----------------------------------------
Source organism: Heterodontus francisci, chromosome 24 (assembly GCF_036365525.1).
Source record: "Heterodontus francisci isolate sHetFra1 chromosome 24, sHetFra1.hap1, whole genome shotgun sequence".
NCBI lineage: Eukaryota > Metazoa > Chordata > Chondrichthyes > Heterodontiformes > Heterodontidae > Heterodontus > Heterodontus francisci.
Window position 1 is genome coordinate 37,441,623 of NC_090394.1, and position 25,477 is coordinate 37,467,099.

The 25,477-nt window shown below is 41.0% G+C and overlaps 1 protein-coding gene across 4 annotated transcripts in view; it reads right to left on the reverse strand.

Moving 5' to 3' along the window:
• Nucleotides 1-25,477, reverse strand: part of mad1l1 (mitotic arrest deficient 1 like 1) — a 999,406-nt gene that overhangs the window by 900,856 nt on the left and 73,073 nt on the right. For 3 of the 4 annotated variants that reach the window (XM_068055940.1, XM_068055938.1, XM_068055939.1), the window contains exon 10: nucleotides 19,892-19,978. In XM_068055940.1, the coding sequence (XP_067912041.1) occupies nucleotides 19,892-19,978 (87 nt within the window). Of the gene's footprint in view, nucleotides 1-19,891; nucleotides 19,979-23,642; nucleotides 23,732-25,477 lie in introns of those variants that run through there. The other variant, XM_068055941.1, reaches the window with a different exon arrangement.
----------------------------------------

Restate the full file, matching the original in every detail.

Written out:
Source organism: Heterodontus francisci, chromosome 24 (assembly GCF_036365525.1).
Source record: "Heterodontus francisci isolate sHetFra1 chromosome 24, sHetFra1.hap1, whole genome shotgun sequence".
NCBI lineage: Eukaryota > Metazoa > Chordata > Chondrichthyes > Heterodontiformes > Heterodontidae > Heterodontus > Heterodontus francisci.
Window position 1 is genome coordinate 37,441,623 of NC_090394.1, and position 25,477 is coordinate 37,467,099.

The 25,477-nt window shown below is 41.0% G+C and overlaps 1 protein-coding gene across 4 annotated transcripts in view; it reads right to left on the reverse strand.

Moving 5' to 3' along the window:
• Nucleotides 1-25,477, reverse strand: part of mad1l1 (mitotic arrest deficient 1 like 1) — a 999,406-nt gene that overhangs the window by 900,856 nt on the left and 73,073 nt on the right. For 3 of the 4 annotated variants that reach the window (XM_068055940.1, XM_068055938.1, XM_068055939.1), the window contains exon 10: nucleotides 19,892-19,978. In XM_068055940.1, the coding sequence (XP_067912041.1) occupies nucleotides 19,892-19,978 (87 nt within the window). Of the gene's footprint in view, nucleotides 1-19,891; nucleotides 19,979-23,642; nucleotides 23,732-25,477 lie in introns of those variants that run through there. The other variant, XM_068055941.1, reaches the window with a different exon arrangement.